Raise your hand if your bracket had George Mason and Wichita State meeting this week in the Washington Regional.
Or if you had Iowa taking it on the chin in the first round. Or Bradley still kicking. Someone? Anyone? Didn't think so.
The first weekend of the NCAA Tournament has come and gone in disorder and amazement. There's no change at the top. The No. 1 seeds -- Duke, Connecticut, Memphis and Villanova -- rumbled ahead and only the Huskies came close to suffering a total meltdown.
But down below the top seeds, there was turbulence. This Sweet 16 has a different feel to it, with only four teams -- Washington, West Virginia, Villanova and Duke -- returning from last year. For the first time since Magic Johnson and Larry Bird were still in college, Kansas, Kentucky and North Carolina are all missing from the Sweet 16. The Big Ten went in with six teams and is now out of business.
The hot league? Let's focus on the Valley. The pundits had rather loud opinions over the validity of four teams from the Missouri Valley Conference, then Wichita State and Bradley proved they belonged and perhaps Creighton and Missouri State should have been given more serious consideration.
"I do think that we've gotten some scrutiny that we don't deserve," said Wichita State coach Mark Turgeon. "All we did was go out and win games. We went out and scheduled people and played people on the road. We were smarter than most of America in our scheduling with the [Ratings Percentage Index], and we had some unfair scrutiny."
Now the tournament becomes more intense. Standing amid the wreckage of upsets, the top four seeds still look hearty. Everyone, that is, except UConn, a team wobbling on the edge like an SUV with two tires in the ditch.
In Washington, D.C., UConn has a virtual cakewalk to the Final Four, but after lackluster, unfocused performances against Albany and Kentucky, the Huskies are as mystifying as ever. Speaking of the Huskies, the nation will learn a lot more about the Washington Huskies' lottery pick in waiting, Brandon Roy. With Wichita State and George Mason meeting in the other semifinal, a mid-major is guaranteed a spot in the Elite Eight.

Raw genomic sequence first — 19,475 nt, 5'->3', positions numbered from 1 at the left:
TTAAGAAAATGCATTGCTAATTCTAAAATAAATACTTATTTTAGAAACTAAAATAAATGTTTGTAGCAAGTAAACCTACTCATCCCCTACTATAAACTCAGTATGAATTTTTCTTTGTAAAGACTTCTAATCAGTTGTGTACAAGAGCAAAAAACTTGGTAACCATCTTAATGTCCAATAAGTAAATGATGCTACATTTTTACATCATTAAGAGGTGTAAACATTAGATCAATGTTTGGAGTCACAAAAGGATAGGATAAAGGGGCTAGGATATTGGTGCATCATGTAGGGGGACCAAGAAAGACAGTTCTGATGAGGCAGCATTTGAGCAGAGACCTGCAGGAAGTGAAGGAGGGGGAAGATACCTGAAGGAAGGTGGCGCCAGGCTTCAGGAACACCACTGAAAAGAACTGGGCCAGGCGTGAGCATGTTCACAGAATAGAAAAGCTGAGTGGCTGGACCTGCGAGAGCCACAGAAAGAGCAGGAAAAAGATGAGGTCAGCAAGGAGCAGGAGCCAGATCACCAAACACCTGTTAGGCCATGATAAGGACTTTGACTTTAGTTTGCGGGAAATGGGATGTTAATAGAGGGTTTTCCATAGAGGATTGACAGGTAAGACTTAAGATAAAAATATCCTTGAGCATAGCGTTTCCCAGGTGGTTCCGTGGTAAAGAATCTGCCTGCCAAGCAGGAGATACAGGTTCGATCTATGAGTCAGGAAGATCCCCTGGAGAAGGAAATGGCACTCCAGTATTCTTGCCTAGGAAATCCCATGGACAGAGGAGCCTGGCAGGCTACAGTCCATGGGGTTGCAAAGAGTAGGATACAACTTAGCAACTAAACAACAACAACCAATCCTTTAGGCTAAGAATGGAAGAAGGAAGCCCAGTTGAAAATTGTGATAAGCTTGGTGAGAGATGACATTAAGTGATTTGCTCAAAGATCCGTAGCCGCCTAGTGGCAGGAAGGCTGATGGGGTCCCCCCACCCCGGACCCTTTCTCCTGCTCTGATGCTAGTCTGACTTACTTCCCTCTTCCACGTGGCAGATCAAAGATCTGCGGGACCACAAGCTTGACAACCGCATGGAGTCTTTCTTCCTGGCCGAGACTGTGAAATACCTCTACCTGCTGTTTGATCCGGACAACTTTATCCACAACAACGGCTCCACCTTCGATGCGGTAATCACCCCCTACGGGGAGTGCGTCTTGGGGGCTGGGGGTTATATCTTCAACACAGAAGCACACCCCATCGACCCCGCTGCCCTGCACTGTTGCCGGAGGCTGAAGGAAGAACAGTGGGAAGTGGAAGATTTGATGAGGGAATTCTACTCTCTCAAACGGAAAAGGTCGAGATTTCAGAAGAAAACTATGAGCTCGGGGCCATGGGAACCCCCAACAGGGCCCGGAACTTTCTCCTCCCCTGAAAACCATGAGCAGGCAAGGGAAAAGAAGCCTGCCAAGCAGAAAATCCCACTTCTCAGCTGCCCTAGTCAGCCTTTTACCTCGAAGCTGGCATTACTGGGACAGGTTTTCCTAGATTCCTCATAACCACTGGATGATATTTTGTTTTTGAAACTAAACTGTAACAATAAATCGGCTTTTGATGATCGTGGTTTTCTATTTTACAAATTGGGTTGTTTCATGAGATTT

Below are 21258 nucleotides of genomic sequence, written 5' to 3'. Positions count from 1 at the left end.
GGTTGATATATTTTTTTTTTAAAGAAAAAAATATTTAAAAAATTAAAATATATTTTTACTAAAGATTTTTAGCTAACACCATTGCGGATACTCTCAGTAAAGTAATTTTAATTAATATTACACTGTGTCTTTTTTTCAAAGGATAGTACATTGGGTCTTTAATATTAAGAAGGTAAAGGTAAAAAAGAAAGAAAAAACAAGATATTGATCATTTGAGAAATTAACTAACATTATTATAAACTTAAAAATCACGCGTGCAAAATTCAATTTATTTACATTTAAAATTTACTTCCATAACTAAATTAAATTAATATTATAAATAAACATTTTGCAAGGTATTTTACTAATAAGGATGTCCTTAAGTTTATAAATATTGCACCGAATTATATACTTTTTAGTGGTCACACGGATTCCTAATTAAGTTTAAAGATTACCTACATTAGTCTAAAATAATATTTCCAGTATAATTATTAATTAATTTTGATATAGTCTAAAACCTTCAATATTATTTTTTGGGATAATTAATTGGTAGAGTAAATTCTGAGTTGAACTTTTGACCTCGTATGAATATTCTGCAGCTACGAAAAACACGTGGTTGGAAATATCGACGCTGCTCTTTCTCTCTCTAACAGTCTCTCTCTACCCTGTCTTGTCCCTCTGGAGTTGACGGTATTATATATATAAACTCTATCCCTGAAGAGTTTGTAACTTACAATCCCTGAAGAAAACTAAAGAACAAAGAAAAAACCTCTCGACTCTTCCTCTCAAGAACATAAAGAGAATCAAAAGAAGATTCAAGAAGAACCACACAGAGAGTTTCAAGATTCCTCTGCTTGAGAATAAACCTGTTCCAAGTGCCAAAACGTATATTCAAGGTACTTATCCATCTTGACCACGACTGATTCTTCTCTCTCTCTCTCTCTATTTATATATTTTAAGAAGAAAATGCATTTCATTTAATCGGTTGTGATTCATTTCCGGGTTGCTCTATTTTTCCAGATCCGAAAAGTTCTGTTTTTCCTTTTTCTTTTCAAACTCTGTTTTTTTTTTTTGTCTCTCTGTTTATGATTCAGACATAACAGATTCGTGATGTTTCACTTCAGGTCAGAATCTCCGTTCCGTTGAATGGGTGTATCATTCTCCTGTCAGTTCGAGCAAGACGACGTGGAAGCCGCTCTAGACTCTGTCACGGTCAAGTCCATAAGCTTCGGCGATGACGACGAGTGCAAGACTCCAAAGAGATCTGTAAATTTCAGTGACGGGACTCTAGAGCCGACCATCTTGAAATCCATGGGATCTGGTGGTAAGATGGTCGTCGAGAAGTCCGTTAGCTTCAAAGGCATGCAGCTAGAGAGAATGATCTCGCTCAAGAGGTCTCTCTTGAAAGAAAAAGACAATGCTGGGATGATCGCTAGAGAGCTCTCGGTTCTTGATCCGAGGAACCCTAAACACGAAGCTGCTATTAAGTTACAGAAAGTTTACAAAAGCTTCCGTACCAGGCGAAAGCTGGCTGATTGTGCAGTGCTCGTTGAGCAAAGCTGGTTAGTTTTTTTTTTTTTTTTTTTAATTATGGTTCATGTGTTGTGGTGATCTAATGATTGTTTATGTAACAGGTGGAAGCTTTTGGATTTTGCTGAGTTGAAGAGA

Duke, perennial as tax season and as dependable as the sun, heads to Atlanta with the third seed (Iowa) gone but faces formidable LSU as its next opponent. The Blue Devils defeated Southern University and George Washington by an average of 14.5 points, but quick, athletic teams like the Tigers give Duke trouble. How will Duke center Shelden Williams match up against 6-foot-9, 310-pound center and SEC Player of the Year Glen "Big Baby" Davis? The key for LSU is how well freshman guard Garrett Temple matches up against All-American J.J. Redick. Poor perimeter shooting has doomed the Blue Devils before.
Is this the same Texas squad that lost by 31 points to Duke on a neutral court and by 17 at home against Tennessee? Not even close. The Longhorns sent notice by storming through Penn and North Carolina State. Now they must deal with West Virginia.
In Oakland it's Memphis, the least recognized of the No. 1 seeds, and UCLA that merit watching.
Before TiVo and March Madness and the shot clock and baggy shorts, the Tigers were known as Memphis State and they excelled. The Tigers have amassed an astounding collection of high-flying athletes, played an impressive nonleague schedule, dominated Conference USA and are in line for their first Final Four appearance since the days of Keith Lee 21 years ago.
UCLA, another souvenir from the past, has been unseen in the Final Four since 1995 but they say defense wins championships and in the second round, Ben Howland's group held Alabama to 2-of-11 shooting from three-point range. A potential Memphis-UCLA regional final could be a classic.
In Minneapolis, Villanova, Boston College, Florida and Georgetown are all Final Four worthy.
Playing four guards is supposed to get you beat -- just ask Canisius -- but somehow Villanova has won 27 of 31 games. Boston College is perhaps the most unselfish team remaining in the field, while Georgetown is the most precise.
Still no one has laid a glove on the Gators, who were supposed to be a year away.
Florida's Joakim Noah and Al Horford are matchup nightmares, and Corey Brewer is a crossover dribble away from All-American status. If point guard Taurean Green plays with consistency, a trip to Indianapolis awaits. But it's not as easy as it sounds.
Play time is over. Time to get serious.